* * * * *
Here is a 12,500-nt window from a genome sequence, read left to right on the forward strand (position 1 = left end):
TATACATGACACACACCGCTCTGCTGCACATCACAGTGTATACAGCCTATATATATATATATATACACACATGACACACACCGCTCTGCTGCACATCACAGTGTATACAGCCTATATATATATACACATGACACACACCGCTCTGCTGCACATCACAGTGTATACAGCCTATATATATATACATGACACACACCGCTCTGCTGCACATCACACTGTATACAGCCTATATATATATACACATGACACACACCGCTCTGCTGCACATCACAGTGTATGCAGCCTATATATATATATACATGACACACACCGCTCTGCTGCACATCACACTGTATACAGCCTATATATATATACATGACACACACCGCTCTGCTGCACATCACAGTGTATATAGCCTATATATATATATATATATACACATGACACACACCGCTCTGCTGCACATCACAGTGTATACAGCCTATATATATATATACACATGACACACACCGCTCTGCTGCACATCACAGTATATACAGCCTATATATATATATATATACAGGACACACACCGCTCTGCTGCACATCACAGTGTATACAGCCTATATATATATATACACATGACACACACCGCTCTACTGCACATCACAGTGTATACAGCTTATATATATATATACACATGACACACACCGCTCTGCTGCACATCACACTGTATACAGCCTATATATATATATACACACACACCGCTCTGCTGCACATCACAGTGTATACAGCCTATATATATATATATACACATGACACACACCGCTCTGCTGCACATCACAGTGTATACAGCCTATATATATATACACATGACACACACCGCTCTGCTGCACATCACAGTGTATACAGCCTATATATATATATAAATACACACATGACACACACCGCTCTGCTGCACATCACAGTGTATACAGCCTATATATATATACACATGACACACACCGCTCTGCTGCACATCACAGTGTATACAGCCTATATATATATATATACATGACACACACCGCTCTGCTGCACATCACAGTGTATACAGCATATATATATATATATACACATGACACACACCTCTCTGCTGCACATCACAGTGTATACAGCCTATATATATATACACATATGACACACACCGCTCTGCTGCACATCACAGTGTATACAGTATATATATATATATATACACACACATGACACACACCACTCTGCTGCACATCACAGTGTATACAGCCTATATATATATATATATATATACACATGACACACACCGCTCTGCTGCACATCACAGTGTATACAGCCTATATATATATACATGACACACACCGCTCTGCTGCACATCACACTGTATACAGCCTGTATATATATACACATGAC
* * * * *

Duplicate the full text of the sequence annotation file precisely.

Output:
Here is a 12,500-nt window from a genome sequence, read left to right on the forward strand (position 1 = left end):
TATACATGACACACACCGCTCTGCTGCACATCACAGTGTATACAGCCTATATATATATATATATACACACATGACACACACCGCTCTGCTGCACATCACAGTGTATACAGCCTATATATATATACACATGACACACACCGCTCTGCTGCACATCACAGTGTATACAGCCTATATATATATACATGACACACACCGCTCTGCTGCACATCACACTGTATACAGCCTATATATATATACACATGACACACACCGCTCTGCTGCACATCACAGTGTATGCAGCCTATATATATATATACATGACACACACCGCTCTGCTGCACATCACACTGTATACAGCCTATATATATATACATGACACACACCGCTCTGCTGCACATCACAGTGTATATAGCCTATATATATATATATATATACACATGACACACACCGCTCTGCTGCACATCACAGTGTATACAGCCTATATATATATATACACATGACACACACCGCTCTGCTGCACATCACAGTATATACAGCCTATATATATATATATATACAGGACACACACCGCTCTGCTGCACATCACAGTGTATACAGCCTATATATATATATACACATGACACACACCGCTCTACTGCACATCACAGTGTATACAGCTTATATATATATATACACATGACACACACCGCTCTGCTGCACATCACACTGTATACAGCCTATATATATATATACACACACACCGCTCTGCTGCACATCACAGTGTATACAGCCTATATATATATATATACACATGACACACACCGCTCTGCTGCACATCACAGTGTATACAGCCTATATATATATACACATGACACACACCGCTCTGCTGCACATCACAGTGTATACAGCCTATATATATATATAAATACACACATGACACACACCGCTCTGCTGCACATCACAGTGTATACAGCCTATATATATATACACATGACACACACCGCTCTGCTGCACATCACAGTGTATACAGCCTATATATATATATATACATGACACACACCGCTCTGCTGCACATCACAGTGTATACAGCATATATATATATATATACACATGACACACACCTCTCTGCTGCACATCACAGTGTATACAGCCTATATATATATACACATATGACACACACCGCTCTGCTGCACATCACAGTGTATACAGTATATATATATATATATACACACACATGACACACACCACTCTGCTGCACATCACAGTGTATACAGCCTATATATATATATATATATATACACATGACACACACCGCTCTGCTGCACATCACAGTGTATACAGCCTATATATATATACATGACACACACCGCTCTGCTGCACATCACACTGTATACAGCCTGTATATATATACACATGAC